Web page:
A train driver rounded up 3,000 teddy bears to put a smile on the faces of Ukrainian refugee children, who had to leave their homes behind with mostly nothing more than a school backpack.

David Fricker, 40, a train driver from Somerset, the United Kingdom, was vacationing in Budapest when Russian forces invaded Ukraine last month. He was able to see waves of refugees coming in at the Nyugati railway station, and he volunteered with the Hungarian Reformed Church Aid charity at the time to put together food and toiletry packages for refugees.

“The thing which upset me most at the railway station was seeing the children arriving with nothing more than their schoolbag,” Fricker was quoted saying by the New York Post. “Yet the light on their faces from the few free teddy bears we could give them would melt the coldest heart.”

Fricker was moved to tears when he saw a child refugee’s face light up when a teddy bear was handed over to them. “Seeing the way the child's face lit up is a memory that will probably stay with me forever,” he told BBC.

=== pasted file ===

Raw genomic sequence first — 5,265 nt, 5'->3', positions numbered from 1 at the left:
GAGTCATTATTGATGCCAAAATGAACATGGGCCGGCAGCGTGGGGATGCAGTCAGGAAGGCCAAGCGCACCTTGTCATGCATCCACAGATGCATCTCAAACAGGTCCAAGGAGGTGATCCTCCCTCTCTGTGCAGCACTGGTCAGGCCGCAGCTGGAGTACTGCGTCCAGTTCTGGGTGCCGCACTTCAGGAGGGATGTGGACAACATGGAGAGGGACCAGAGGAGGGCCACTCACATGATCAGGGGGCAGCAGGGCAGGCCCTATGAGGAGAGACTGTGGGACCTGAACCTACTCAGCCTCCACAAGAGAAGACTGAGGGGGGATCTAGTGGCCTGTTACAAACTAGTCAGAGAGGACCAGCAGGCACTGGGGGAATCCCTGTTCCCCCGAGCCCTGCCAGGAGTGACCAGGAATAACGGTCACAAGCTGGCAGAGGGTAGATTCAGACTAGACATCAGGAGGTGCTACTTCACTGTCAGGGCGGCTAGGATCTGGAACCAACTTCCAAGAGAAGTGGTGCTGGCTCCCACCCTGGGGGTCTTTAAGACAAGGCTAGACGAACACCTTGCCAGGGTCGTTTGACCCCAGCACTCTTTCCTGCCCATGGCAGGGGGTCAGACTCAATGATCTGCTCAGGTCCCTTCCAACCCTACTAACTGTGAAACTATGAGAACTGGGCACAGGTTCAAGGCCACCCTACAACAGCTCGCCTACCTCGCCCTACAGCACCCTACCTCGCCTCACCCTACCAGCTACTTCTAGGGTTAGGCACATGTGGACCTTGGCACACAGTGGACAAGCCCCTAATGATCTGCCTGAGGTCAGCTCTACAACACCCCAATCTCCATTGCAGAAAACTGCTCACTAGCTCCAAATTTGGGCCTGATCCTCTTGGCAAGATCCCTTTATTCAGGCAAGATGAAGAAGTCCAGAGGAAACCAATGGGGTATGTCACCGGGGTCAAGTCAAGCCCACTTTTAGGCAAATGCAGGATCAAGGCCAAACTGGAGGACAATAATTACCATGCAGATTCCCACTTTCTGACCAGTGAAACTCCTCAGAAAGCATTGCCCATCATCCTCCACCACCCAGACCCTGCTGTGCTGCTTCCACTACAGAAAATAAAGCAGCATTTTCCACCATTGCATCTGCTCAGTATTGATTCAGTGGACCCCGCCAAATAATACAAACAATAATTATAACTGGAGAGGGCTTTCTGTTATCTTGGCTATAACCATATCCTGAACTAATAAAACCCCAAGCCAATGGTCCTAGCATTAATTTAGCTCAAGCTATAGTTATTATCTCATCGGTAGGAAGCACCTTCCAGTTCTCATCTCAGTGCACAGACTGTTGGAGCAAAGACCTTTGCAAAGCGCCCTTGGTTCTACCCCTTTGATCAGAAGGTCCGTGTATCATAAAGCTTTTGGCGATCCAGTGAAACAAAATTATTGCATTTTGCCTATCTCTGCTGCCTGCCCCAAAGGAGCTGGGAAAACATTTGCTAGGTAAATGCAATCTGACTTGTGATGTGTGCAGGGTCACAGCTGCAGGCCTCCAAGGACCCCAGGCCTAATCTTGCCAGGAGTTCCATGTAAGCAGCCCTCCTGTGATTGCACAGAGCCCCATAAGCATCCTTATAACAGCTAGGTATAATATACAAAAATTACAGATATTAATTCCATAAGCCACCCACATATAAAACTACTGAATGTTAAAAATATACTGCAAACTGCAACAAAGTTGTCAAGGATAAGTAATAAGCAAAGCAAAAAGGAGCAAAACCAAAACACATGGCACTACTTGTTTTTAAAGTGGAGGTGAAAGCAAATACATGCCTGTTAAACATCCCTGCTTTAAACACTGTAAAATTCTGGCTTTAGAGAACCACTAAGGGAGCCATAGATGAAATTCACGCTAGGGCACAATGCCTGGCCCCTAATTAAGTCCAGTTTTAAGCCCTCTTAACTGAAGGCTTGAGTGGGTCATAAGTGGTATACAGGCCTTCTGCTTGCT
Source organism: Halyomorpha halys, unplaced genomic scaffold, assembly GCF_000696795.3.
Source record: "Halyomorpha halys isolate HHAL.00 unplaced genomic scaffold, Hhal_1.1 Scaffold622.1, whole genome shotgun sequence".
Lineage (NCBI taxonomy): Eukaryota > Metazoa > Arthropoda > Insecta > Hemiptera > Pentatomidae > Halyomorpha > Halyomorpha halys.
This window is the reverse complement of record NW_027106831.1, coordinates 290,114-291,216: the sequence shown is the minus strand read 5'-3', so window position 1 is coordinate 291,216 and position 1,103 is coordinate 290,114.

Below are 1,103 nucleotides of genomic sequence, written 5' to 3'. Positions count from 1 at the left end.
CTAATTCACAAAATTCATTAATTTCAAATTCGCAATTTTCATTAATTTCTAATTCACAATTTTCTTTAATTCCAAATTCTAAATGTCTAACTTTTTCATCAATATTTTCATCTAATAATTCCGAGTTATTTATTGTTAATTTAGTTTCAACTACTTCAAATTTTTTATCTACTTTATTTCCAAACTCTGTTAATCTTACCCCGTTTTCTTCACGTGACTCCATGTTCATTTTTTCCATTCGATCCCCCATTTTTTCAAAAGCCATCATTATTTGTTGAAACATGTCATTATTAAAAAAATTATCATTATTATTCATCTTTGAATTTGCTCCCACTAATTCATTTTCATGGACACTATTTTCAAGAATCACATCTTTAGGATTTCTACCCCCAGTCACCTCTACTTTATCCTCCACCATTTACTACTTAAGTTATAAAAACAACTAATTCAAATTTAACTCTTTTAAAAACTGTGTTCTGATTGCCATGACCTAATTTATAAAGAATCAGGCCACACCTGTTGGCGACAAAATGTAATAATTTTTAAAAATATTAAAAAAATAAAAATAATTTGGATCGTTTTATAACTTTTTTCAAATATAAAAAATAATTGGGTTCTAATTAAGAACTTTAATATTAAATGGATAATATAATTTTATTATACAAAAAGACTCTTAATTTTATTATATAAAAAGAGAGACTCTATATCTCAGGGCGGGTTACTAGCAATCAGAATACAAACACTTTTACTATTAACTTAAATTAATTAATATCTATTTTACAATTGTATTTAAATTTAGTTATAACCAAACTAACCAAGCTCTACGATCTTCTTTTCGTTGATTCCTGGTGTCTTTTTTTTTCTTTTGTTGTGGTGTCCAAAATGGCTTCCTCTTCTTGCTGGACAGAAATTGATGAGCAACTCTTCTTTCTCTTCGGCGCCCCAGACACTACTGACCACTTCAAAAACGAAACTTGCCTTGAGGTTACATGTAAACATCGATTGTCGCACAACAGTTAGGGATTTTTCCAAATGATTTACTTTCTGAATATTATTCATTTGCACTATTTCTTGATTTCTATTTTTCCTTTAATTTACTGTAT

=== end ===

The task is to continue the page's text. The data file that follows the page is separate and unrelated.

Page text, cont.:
The moment stuck with him as he returned to the U.K. So he asked his friends to help him provide, not just the basic necessities for refugee children, but also some “joy and comfort” during these turbulent times.

With help from three other friends, Fricker managed to collect about 3,000 teddy bears for the children as part of his Teddy Busz project. They also received toys, children’s clothing and other supplies that were donated by friends, family, local schools and businesses.

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The three friends — Mike Sherston, 42, also a train driver, Neil Sansam, 41, a telecoms engineer, and Adam Smith, 38, who works as a National Health Service training coordinator — joined Fricker in taking 10 days of unpaid leave just to travel to and from Hungary to deliver the teddy bears and other supplies.

Some of the teddy bears also had notes written by other children attached to them. “We've tried not to read too many because they really hit at the heart,” Fricker told BBC.

Fricker, his friends and the Teddy Busz set out on their journey to Zahony, which is near the Ukrainian border. They began driving down the 53-seater-bus full of teddy bears on March 13.

“Little people can do little things for... the children,” Fricker told the publication.

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Updates from the Teddy Busz Facebook page include moments that the men have shared at the railway station in Zahony.

Representative image Credit: Pixabay / Pezibear